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Jackson Square to the French Market and Old Mint
Item 18 of 18

The Old U.S. Mint Building in New Orleans was designated a National Historic Landmark in 1975 as the nation's most prominent of the first branch mints and illustrating the movement to decentralize the American monetary system. Built in 1835-38, the Old U.S. Mint is the only building in America to have served both as a United States and a Confederate Mint. In 1966 the building was transferred to the State of Louisiana through the Historic Surplus Property Program. Since 1981 the Old Mint Building has been part of the Louisiana State Museum Complex.


  • As it appears today
  • As it appeared in 1907
  • The Mint in the 1880s
  • An 1867 sketch of the Mint
  • Circa 1890s photo of the Mint
  • As it appeared in 1900
  • 1906 Postcard
  • 1963 Historic American Buildings Survey Photograph
  • 1963 Historic American Buildings Survey Photograph
  • Circa 1850s painting of the Mint
  • This photo from the Louisiana State Museum in the old U.S. Mint shows the original 1835 plans for the building by William Strickland. The Mint building retains this basic W-shaped design today.
  • A scale for weighing coinage used at the New Orleans Mint in the 19th century
  • A Confederate half-dollar struck at New Orleans in 1861
  • The basement of the old U.S. Mint contains artifacts and photographs from the era 1838–1909, and is the part of the museum devoted exclusively to the building's function in that capacity.

The Old U.S. Mint Building in New Orleans was designated a National Historic Landmark in 1975 as the nation's most prominent of the first branch mints and illustrating the movement to decentralize the American monetary system. Constructed in red brick like most 19th century public buildings in the United States, the Greek Revival-style building was designed by architect William Strickland. Built 1835-38, the Old U.S. Mint is the only such building in America to have served both the United States and the Confederacy. When Louisiana seceded from the Union in 1861, state authorities seized the property and transferred it to the Confederate Army. The building was used both to mint Confederate currency and to house Confederate troops. Following the Civil War, minting of United States coins resumed and continued until 1909. From 1910 to 1932 the building was, variously, an assayer’s office, a public health service station, and offices of the Veterans Bureau. Under the direction of architects Diboll and Owen and altering the appearance as little as possible, in 1932 the building was transformed into a Federal prison. In 1943 the building was transferred to the Coast Guard which used it as a receiving depot and later as a supply depot. In 1966 the building was transferred to the State of Louisiana through the Historic Surplus Property Program.  Since 1981 the Old Mint Building has been part of the Louisiana State Museum Complex. Damaged by Hurricane Katrina in 2005, after over two years of repairs and renovations the museum reopened in October 2007. Today's visitor finds a number of stunning permanent exhibits in the Old U.S. Min including the “New Orleans Jazz” exhibit featuring instruments played by significant jazz musicians, sheet music, and memorabilia chronicling the history of Jazz from its humble beginnings on the streets of New Orleans.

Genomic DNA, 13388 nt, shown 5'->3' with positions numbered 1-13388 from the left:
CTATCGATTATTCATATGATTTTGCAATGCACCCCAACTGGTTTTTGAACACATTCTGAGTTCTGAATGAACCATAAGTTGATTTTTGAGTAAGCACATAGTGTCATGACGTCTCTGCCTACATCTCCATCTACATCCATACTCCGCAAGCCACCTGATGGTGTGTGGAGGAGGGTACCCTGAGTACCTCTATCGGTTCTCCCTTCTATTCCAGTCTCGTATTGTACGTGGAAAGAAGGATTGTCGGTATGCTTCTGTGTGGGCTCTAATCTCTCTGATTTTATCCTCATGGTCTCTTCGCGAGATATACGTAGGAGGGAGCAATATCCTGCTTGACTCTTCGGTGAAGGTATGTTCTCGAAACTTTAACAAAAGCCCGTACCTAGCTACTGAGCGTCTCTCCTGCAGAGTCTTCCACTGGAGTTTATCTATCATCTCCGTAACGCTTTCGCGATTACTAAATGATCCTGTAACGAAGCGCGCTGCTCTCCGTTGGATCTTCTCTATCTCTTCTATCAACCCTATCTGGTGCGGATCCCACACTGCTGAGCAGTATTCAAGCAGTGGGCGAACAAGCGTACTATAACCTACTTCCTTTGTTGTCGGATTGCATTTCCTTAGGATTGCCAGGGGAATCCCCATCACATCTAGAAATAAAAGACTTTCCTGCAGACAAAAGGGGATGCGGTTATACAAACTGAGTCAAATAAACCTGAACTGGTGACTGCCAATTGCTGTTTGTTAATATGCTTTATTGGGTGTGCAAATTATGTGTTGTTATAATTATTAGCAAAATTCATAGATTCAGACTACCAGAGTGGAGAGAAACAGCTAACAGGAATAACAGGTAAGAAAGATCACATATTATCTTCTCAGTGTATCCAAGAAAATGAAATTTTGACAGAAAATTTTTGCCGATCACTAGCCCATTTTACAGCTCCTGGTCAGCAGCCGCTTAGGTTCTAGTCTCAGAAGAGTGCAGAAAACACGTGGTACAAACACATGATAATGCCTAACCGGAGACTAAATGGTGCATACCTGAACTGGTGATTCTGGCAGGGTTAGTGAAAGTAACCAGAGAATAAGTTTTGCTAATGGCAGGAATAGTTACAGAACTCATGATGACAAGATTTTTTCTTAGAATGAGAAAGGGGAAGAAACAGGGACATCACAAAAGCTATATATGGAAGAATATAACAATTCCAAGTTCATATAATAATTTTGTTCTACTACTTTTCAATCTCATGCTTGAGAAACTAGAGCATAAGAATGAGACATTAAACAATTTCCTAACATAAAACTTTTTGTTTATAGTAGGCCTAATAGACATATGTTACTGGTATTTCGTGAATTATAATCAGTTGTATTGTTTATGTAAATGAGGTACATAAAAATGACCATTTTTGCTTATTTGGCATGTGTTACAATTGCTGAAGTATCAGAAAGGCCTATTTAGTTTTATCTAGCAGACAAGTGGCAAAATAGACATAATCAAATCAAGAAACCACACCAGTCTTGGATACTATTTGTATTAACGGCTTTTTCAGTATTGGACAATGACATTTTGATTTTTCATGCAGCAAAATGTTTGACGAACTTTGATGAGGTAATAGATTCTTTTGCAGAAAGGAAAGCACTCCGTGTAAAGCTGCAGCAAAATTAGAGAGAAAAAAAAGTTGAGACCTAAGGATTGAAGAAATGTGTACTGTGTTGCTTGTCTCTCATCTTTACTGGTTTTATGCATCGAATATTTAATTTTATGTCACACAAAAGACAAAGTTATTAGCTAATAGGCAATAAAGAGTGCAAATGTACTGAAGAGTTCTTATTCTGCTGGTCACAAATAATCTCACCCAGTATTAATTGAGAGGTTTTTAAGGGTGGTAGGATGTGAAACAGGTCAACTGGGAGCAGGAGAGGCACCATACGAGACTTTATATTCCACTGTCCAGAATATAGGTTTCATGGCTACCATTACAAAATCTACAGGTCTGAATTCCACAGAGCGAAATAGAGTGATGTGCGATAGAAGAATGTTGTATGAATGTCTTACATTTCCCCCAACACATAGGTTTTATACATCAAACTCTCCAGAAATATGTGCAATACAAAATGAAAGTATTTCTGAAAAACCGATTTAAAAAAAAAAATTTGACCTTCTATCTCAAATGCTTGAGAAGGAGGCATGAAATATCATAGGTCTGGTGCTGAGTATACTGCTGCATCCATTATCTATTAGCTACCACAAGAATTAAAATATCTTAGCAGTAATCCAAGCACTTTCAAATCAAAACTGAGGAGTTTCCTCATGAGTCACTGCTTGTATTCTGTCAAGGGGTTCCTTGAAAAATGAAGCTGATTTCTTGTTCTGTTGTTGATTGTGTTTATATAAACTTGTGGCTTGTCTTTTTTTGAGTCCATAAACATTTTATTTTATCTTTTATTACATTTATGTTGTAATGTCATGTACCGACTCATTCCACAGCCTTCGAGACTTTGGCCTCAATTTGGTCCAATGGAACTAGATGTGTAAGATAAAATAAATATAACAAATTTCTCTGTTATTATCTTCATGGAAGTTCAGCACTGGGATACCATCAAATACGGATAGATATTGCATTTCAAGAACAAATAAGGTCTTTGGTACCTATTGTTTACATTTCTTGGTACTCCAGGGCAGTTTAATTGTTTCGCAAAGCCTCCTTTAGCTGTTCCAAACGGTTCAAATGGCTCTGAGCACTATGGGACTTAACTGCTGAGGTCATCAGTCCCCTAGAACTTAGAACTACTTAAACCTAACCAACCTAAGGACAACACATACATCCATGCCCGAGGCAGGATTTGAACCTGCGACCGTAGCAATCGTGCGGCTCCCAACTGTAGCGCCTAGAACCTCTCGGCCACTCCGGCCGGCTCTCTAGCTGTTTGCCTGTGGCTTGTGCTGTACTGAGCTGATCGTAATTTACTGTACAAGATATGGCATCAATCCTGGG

Bailey, Thomas A., David Kennedy, Lizabeth Cohen. The American Pageant: A History of the Republic, 11th ed. Boston: Houghton Mifflin, 1998. 

Bowers, Q. David. The Official Red Book of Morgan Silver Dollars: A Complete History and Price Guide. Atlanta: Whitman Publishing, 2004. 

Evans, George Greenlief. Illustrated History of the United States Mint. Philadelphia: G. G. 

Irwin, David. Neoclassicism. London, UK: Phaidon, 1997. 

Lange, David. A History of the United States Mint and Its Coinage. New York: Whitman, 2005. 

Taxay, Don. The United States Mint and Coinage: An Illustrated History from 1776 to the Present. New York: Arco, 1966. 

Williams, Harry T. Huey Long. New York: Knopf, 1969. Reprint, Vintage, 1981. 

Wiley, Randy, Bill Bugert. The Complete Guide to Liberty Seated Half Dollars. DLRC Press, 1993. Out of print; viewable on-line.

Yeoman, R.S. The Official Red Book - A Guide Book of United States Coins 2008. Atlanta: Whitman Publishing, 2007. 



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